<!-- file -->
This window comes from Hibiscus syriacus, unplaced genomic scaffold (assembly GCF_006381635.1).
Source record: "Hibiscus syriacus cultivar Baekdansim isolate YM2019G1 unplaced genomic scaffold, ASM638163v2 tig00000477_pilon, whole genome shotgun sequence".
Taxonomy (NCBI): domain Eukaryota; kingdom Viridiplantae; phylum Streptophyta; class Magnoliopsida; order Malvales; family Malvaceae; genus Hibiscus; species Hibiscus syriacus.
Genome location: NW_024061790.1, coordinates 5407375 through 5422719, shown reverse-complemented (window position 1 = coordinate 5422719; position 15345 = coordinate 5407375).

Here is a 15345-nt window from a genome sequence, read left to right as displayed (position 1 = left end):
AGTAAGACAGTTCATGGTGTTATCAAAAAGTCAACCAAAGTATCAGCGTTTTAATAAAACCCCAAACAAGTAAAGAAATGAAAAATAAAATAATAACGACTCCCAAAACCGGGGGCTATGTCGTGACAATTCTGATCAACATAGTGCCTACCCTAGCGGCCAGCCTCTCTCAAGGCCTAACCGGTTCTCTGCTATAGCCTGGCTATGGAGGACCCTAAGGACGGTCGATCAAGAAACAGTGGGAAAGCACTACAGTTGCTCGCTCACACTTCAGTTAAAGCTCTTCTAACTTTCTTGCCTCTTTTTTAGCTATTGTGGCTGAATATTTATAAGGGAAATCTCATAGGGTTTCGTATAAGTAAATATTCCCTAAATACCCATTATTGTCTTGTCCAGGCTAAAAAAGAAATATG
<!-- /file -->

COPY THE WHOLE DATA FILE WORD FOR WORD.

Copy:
This window comes from Hibiscus syriacus, unplaced genomic scaffold (assembly GCF_006381635.1).
Source record: "Hibiscus syriacus cultivar Baekdansim isolate YM2019G1 unplaced genomic scaffold, ASM638163v2 tig00000477_pilon, whole genome shotgun sequence".
Taxonomy (NCBI): domain Eukaryota; kingdom Viridiplantae; phylum Streptophyta; class Magnoliopsida; order Malvales; family Malvaceae; genus Hibiscus; species Hibiscus syriacus.
Genome location: NW_024061790.1, coordinates 5407375 through 5422719, shown reverse-complemented (window position 1 = coordinate 5422719; position 15345 = coordinate 5407375).

Here is a 15345-nt window from a genome sequence, read left to right as displayed (position 1 = left end):
AGTAAGACAGTTCATGGTGTTATCAAAAAGTCAACCAAAGTATCAGCGTTTTAATAAAACCCCAAACAAGTAAAGAAATGAAAAATAAAATAATAACGACTCCCAAAACCGGGGGCTATGTCGTGACAATTCTGATCAACATAGTGCCTACCCTAGCGGCCAGCCTCTCTCAAGGCCTAACCGGTTCTCTGCTATAGCCTGGCTATGGAGGACCCTAAGGACGGTCGATCAAGAAACAGTGGGAAAGCACTACAGTTGCTCGCTCACACTTCAGTTAAAGCTCTTCTAACTTTCTTGCCTCTTTTTTAGCTATTGTGGCTGAATATTTATAAGGGAAATCTCATAGGGTTTCGTATAAGTAAATATTCCCTAAATACCCATTATTGTCTTGTCCAGGCTAAAAAAGAAATATG